Tuesday, December 27, 2005

To sleep or not to sleep

It's getting on 0300 and I need to get up at 0700. Just finished reviewing a paper, and could start working on another one (rare burst of work-directed energy, propmpted by deadline pressures). Or I could sleep (the single cup of coffee I had six hours ago has to wear off sometime). Or I could go through some more of the awesome Batman collections my cousin has. Or I could work on any number of little projects that need doing - updating my résumé (that's Dr. Jaggi to you, heh! :), reviewing my brother's, sending off my applications for my next positions (yeah, it's kinda weird, I haven't yet started this one and already have to think about the next one, but that's the way the academic cycle works - interesting positions start coming out in the fall, with deadlines often in Jan/Feb - I might stick around in Boston for more than a year for all I know, but still...)

Hmm, maybe instead of anything vaguely non-pointless like any of that I'll just ramble on in yet another blog entry.

So that's what I'm doing. While in the background I'm copying 5 years worth of emails from my lab server onto my laptop. It's one of those almost-totally-but-not-quite automatable tasks; every once in a couple minutes I have to go back and tap a couple keys.

Which is extremely distracting. Not just 'cos it breaks a chain of thought, but because I rediscover long-lost friends, lost causes, fruity ideas, little spats. It's like having an iPod-style shuffle-your-past button clicking straight into my past. See, I'm kind of a squirrel when it comes to emails. I have about 20,000 emails I've saved. That's about 10 emails a day. That's actually quite a lot, when I think about it; it's really a pretty good cross-section of my life, especially considering so much of it is spent hunched over a keyboard.

Here're results of a random walk. There're the Nimbus 2003 emails. Then there's the email about the roller-blading lessons I was giving a desi friend (a case of the one-eyed leading the blind). And then {blushing} those emails to this woman I had a crush on {blushes are about the terrible compositional quality of the emails, not the content - of course not...}

Of course not everything makes it into this vast vat of bits and pieces. Fr'instance, I just deleted a year's worth of work intentionally - top-secret grad-student honour code committee stuff. More pertinently, things that for whatever reason never make it into electronic media. Such as what's actually been occupying me mentally for the last twelve hours, but there's no way I'm committing to anything as permanent as electrons on bits of silicon, 'cos the core of it is not my secret to share. Or even just silly , random but worth-remembering memories, of hikes and bike-rides done, restaurants sampled, concerts listened to, songs which made me cry, the times when I smiled knowingly at myself in the mirror... you know what I'm talking about.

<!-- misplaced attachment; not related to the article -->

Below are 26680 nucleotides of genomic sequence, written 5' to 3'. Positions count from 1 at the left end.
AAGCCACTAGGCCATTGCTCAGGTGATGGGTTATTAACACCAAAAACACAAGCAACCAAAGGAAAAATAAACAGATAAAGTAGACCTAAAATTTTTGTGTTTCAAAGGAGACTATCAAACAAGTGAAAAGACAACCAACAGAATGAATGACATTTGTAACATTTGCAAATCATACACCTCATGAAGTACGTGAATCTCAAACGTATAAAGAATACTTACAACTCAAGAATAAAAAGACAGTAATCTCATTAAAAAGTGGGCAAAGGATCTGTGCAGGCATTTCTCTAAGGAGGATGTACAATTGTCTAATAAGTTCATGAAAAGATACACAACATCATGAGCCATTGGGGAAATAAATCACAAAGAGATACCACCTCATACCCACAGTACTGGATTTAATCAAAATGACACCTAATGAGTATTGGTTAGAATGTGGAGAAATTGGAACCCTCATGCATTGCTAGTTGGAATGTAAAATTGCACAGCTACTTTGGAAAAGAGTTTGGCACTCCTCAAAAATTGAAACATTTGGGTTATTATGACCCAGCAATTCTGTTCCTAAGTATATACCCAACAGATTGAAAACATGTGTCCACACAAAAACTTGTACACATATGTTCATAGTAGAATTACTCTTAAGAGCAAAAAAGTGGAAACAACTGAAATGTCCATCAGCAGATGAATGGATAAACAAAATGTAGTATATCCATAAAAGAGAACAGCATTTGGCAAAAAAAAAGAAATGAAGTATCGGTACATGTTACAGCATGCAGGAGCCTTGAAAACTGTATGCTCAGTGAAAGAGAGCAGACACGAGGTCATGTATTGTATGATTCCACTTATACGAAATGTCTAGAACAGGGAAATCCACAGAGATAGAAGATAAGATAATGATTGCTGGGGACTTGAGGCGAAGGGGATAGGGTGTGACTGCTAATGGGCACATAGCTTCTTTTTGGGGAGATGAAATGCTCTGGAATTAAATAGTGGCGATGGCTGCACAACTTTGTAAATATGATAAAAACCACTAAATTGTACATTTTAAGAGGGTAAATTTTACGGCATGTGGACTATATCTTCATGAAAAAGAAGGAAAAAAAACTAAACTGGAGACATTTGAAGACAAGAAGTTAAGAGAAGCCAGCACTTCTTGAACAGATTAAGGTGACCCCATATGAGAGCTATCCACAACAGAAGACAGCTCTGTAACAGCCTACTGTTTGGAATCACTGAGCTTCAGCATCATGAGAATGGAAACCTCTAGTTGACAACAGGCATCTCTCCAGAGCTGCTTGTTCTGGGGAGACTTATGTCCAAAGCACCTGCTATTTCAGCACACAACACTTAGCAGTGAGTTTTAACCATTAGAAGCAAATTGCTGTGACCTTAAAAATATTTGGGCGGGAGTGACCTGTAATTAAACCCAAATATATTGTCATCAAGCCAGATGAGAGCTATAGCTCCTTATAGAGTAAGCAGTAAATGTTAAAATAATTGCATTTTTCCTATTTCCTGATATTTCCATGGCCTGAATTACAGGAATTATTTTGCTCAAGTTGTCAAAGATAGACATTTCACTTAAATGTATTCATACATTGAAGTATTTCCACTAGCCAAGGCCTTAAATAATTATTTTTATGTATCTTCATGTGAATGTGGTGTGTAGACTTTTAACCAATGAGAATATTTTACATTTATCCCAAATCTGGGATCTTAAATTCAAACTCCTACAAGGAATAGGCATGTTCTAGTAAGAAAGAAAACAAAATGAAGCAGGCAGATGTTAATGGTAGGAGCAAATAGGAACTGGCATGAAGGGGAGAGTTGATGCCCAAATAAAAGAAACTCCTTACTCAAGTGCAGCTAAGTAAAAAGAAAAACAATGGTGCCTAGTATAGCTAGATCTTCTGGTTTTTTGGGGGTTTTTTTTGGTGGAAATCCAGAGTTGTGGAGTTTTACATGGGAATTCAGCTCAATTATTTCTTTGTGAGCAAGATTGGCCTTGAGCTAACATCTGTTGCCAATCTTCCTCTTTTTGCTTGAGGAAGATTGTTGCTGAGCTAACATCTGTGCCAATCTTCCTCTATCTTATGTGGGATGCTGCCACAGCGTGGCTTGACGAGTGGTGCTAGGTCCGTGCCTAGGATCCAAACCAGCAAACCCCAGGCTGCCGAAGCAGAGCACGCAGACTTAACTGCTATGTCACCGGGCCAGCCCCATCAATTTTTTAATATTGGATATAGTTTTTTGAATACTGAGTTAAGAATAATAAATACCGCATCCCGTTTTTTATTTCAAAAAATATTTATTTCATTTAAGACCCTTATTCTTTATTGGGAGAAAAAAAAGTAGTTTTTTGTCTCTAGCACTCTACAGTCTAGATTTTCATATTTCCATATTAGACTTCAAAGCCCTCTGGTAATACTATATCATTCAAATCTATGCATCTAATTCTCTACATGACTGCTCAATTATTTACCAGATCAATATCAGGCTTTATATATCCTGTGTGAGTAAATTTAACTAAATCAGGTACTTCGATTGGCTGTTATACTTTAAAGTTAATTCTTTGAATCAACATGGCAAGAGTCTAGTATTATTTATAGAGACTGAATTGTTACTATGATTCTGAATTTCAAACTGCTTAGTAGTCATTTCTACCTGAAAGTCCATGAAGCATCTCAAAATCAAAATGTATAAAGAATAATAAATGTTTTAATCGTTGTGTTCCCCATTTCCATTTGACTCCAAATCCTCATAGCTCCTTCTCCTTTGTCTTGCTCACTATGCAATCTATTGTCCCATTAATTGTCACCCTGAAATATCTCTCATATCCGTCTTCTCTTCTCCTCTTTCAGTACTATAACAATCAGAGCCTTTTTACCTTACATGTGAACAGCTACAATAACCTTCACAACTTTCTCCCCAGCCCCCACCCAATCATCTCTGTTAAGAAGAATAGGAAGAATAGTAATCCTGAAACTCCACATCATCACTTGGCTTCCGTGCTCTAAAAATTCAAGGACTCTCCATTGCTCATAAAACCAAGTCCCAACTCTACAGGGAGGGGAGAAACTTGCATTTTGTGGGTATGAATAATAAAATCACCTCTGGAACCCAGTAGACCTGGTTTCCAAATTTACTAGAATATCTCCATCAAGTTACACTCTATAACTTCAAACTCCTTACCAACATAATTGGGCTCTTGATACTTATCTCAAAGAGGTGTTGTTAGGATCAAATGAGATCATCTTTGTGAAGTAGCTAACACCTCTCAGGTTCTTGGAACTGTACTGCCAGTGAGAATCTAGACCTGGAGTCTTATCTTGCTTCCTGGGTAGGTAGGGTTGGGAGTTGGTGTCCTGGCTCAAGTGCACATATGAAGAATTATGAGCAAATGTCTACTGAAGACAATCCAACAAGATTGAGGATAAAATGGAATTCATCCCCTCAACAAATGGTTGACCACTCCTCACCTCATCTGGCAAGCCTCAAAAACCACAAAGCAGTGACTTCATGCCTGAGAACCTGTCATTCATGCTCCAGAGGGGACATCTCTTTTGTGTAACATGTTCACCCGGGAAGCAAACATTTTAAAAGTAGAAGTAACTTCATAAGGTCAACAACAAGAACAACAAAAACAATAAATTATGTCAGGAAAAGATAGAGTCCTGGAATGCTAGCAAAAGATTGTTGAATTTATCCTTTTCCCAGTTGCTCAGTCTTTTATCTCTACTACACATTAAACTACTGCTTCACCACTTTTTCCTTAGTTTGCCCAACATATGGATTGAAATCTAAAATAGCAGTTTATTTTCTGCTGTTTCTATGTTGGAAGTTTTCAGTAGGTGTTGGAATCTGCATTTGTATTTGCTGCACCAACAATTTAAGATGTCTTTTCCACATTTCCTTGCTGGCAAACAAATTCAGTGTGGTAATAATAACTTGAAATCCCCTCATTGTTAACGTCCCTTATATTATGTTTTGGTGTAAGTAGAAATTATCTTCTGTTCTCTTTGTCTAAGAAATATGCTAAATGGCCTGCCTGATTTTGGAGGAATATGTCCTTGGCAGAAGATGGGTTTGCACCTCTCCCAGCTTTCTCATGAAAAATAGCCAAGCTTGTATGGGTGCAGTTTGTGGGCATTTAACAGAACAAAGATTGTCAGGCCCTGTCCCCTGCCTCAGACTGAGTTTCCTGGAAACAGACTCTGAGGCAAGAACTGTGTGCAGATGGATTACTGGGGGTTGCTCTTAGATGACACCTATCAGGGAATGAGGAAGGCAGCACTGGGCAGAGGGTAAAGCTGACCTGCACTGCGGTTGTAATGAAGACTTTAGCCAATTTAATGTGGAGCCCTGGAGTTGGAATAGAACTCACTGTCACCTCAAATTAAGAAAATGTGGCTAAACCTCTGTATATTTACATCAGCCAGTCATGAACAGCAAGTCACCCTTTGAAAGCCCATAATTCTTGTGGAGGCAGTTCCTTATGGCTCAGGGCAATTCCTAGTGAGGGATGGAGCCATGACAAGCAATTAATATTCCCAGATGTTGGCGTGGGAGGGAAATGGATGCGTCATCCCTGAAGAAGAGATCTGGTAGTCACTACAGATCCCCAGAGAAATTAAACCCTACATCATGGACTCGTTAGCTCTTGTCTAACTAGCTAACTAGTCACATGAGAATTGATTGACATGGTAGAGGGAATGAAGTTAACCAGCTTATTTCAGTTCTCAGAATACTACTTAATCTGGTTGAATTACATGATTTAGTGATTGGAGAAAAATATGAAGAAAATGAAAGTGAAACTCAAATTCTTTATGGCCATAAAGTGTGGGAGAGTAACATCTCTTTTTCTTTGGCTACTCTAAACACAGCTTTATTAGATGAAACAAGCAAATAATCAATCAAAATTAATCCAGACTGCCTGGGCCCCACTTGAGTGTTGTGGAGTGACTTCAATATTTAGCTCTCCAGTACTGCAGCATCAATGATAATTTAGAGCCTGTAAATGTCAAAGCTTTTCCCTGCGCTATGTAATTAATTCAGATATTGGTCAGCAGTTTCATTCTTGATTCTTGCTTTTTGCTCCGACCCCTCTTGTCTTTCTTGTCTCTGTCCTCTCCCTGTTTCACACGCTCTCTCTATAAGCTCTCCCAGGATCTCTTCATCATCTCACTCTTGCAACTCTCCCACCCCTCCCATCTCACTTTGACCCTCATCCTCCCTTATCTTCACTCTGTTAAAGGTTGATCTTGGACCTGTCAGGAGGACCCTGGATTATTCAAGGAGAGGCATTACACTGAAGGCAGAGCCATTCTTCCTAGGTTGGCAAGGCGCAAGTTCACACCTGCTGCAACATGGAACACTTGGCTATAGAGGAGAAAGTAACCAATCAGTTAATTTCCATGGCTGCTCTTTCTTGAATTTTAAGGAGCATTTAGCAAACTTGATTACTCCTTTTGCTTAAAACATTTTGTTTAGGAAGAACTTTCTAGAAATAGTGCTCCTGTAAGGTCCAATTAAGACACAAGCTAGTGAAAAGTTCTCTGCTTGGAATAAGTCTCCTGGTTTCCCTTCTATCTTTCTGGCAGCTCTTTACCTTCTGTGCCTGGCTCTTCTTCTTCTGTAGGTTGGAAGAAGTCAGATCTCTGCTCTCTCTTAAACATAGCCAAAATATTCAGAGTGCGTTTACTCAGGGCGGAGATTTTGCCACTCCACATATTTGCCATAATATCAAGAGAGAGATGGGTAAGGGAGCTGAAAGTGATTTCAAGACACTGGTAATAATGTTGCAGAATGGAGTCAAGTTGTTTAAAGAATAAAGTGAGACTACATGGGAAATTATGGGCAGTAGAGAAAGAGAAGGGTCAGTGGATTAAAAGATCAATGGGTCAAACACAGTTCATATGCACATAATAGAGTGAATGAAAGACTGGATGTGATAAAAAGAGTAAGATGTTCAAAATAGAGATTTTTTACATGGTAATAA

Okay, still and all, lots of material for future biographers to smack their lips about. Why do I keep stuff, most of which is essentially junk? Well, started off 'cos a person-who-shall-remain unnamed dug out some random email I'd sent a year previously to prove this person's point in an argument with me. This impressed me enough that I resolved to do the same with my own emails; after all, it costs nothing, and with the nifty search technology built into modern mailboxes, it's all good stuff.

Which gets me to thinking, what next? Will my equally geeky kids be walking around with a personal video(/holo?)-cam switched on 24/7 to record every single bit of their life just because they can? Which they can then date-mine with nifty almost-AI-level algorithms which can search for relevance in sound (easiest, though still pretty hard), images (much harder) and video/holo (hardest) like google does for text-based material right now?

All those emails I've sent have certainly improved my writing skills; though possibly at the expense of social skills I could have developed more (not that I ain't already a charmer ;) This is already an improvement from the previous generation of geeks who'd get their hands dirty and greasy actually building stuff. Will tech-obsessive people 30 years later actually be (gasp) the most socially sophisticated, having spent so much time crafting the perfect holo-mail (holocams don't lie - you can't just act cool, you have to be cool)? Slashdotter for president?

How about advertising in that information-saturation age? Something will have to pay for all that information-gathering and analysis; quite possibly the Google model where they do all the hard work in exchange for us giving a fraction of our brain-power to that there ad being played subliminally, under the voice message being piped through the ear-piece from which we get input from our ring-'puter. And how will Google access our private information? Via Googlebots, of course. Follow that link (which is the same as this one) and read the short (very short) story. Go ahead - it's funny, and I'll wait.

{break while I took a gentle introspective shower}

What media will actually support such high-data-rate requirements? At the storage-device end, we'll probably have those nifty tera/peta-byte capacity 3-D optical media I was reading about. For transmission through the ether, imagine our own little MASER beams following us around from high-altitude balloons or satellites - no interference to worry about this way...

Okay, that last idea, though perfectly explainable, was poorly enough explained that probably made little sense to anyone whose brain-waves aren't exactly in phase with mine. Which is a good cue for me to stop writing this futurama crap and go do something productive.

Only about 2 hours left now before I'd have to get up anyway. May as well read Batman...


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